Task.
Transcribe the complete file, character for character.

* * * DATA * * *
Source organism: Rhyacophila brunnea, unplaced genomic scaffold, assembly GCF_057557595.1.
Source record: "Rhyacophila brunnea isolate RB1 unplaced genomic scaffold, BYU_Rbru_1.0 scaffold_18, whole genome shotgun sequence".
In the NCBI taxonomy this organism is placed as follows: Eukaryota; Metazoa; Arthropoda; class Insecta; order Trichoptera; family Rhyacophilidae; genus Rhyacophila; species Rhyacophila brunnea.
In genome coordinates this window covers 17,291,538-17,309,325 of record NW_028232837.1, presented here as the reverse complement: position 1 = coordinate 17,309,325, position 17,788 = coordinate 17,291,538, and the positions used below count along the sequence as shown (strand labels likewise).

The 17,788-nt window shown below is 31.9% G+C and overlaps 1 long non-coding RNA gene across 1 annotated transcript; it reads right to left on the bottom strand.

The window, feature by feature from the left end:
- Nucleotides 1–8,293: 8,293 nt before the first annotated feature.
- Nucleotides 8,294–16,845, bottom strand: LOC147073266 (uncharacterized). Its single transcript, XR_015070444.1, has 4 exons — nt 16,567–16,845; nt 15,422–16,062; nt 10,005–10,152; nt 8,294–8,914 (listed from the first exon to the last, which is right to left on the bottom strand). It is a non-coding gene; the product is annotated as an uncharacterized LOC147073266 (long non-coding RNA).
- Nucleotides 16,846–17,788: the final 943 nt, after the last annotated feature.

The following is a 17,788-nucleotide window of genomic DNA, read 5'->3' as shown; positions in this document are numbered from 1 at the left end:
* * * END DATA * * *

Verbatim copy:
Source organism: Rhyacophila brunnea, unplaced genomic scaffold, assembly GCF_057557595.1.
Source record: "Rhyacophila brunnea isolate RB1 unplaced genomic scaffold, BYU_Rbru_1.0 scaffold_18, whole genome shotgun sequence".
In the NCBI taxonomy this organism is placed as follows: Eukaryota; Metazoa; Arthropoda; class Insecta; order Trichoptera; family Rhyacophilidae; genus Rhyacophila; species Rhyacophila brunnea.
In genome coordinates this window covers 17,291,538-17,309,325 of record NW_028232837.1, presented here as the reverse complement: position 1 = coordinate 17,309,325, position 17,788 = coordinate 17,291,538, and the positions used below count along the sequence as shown (strand labels likewise).

The 17,788-nt window shown below is 31.9% G+C and overlaps 1 long non-coding RNA gene across 1 annotated transcript; it reads right to left on the bottom strand.

The window, feature by feature from the left end:
- Nucleotides 1–8,293: 8,293 nt before the first annotated feature.
- Nucleotides 8,294–16,845, bottom strand: LOC147073266 (uncharacterized). Its single transcript, XR_015070444.1, has 4 exons — nt 16,567–16,845; nt 15,422–16,062; nt 10,005–10,152; nt 8,294–8,914 (listed from the first exon to the last, which is right to left on the bottom strand). It is a non-coding gene; the product is annotated as an uncharacterized LOC147073266 (long non-coding RNA).
- Nucleotides 16,846–17,788: the final 943 nt, after the last annotated feature.

The following is a 17,788-nucleotide window of genomic DNA, read 5'->3' as shown; positions in this document are numbered from 1 at the left end: